About Melbourne Neuropsychiatry

The clinicians at Melbourne Neuropsychiatry are consultant clinical neuropsychiatrists with public hospital appointments to the Neuropsychiatry Unit, Royal Melbourne Hospital and with academic links to the Melbourne Neuropsychiatry Centre, a joint centre of the University of Melbourne and Melbourne Health. Drs Walterfang, Velakoulis and Mocellin are experienced in dealing with complex neuropsychiatric, neurodegenerative and dementing disorders in a wide range of settings, and are able to offer this expertise in a range of clinical, research and teaching settings.
What is Neuropsychiatry?

Neuropsychiatry sits at the clinical interface of psychiatry, with neurology and medicine. It is a specialised area of psychiatry committed to understanding brain-behaviour relationships, and to the care of individuals who suffer from neuropsychiatric disorders. It is often see as the "biological face" of mental health disorders. Neuropsychiatry can also be thought of as "organic" psychiatry, or the psychiatry of coarse brain disease.

The modern neuropsychiatrist has a strong understanding of, and clinical experience in neurology and medicine in relation to brain function and behaviour, neuroscience and neurocognition, brain imaging and its applications to psychiatry, neuropharmacology and psychopharmacology, physical treatments in psychiatry movement and cognitive disorders, and how each of these can be utilised in the diagnosis and treatment of mental health problems.

What is a Neuropyschiatric Disorder?

We at Melbourne Neuropsychiatry see adult patients with a wide range of disorders of behaviour, emotion or cognition associated with neurological, neurometabolic or neurodegenerative illness, in addition to patients with combined neurological and psychiatric illness; and patients with treatment-resistant psychiatric illness. These disorders include:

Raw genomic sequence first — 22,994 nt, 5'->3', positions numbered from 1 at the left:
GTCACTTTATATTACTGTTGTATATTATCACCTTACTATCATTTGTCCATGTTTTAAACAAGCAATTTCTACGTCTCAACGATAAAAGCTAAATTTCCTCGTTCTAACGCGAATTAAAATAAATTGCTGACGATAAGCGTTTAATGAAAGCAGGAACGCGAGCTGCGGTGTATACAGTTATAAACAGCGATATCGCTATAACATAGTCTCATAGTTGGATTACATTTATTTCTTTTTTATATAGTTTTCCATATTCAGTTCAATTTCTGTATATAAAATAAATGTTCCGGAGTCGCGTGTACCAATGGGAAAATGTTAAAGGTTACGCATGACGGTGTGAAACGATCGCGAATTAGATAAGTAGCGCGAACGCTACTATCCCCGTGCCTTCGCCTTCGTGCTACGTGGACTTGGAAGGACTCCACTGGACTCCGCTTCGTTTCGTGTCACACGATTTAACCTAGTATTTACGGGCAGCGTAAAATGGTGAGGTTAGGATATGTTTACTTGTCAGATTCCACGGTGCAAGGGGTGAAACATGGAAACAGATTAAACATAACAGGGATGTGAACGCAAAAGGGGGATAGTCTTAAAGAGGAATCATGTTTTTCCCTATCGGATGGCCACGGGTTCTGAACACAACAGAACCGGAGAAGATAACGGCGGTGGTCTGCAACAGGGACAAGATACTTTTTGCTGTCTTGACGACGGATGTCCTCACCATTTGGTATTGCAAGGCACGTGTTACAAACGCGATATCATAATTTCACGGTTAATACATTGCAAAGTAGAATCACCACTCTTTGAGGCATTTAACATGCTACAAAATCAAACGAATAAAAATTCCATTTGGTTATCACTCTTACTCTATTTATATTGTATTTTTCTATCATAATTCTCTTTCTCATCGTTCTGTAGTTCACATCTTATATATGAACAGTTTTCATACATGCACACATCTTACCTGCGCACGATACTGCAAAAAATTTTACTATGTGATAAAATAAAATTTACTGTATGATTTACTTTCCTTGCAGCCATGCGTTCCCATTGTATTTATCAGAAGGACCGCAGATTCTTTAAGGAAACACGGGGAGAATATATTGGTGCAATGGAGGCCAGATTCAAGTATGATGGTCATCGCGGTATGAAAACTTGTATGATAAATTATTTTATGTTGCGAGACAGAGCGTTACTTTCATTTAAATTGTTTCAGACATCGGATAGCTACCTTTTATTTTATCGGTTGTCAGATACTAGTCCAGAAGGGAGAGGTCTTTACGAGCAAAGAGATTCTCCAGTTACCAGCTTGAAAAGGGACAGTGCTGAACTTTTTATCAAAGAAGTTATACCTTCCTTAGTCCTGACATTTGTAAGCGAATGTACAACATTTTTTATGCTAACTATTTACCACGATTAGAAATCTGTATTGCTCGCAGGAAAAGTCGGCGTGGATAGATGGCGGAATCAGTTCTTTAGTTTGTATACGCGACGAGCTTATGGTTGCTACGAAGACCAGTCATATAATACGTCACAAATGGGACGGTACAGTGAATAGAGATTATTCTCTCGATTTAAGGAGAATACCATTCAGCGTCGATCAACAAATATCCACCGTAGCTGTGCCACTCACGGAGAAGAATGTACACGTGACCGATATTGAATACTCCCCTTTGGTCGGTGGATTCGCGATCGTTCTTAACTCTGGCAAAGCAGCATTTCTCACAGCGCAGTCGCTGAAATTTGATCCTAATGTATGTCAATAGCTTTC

1. Psychiatric illnesses with associated cognitive, behavioural or functional disturbances.
2. Atypical and early-onset dementias with psychiatric and behavioural changes.
3. Psychiatric illness associated with brain insults, or with abnormalities on brain imaging
4. Neurological and medical illnesses with consequent psychiatric symptoms
5. Diagnostically difficult or challenging conditions

We have particular expertise in the diagnosis and management of disorders that often fall "through the gaps" in the health care system. These include younger-onset dementias, movement disorders such as Huntington's and Parkinson's disease, atypical dementing illnesses, the management of patients with incidental findings on neuroimaging, patients with epilepsy and comorbid behavioural or psychiatric disorders, patients with intellectual disability and psychiatric illness, treatment resistant psychiatric illnesses (particularly psychotic illness and obsessive-compulsive disorders), movement disorders associated with psychiatric illness, and diagnostically challenging conditions.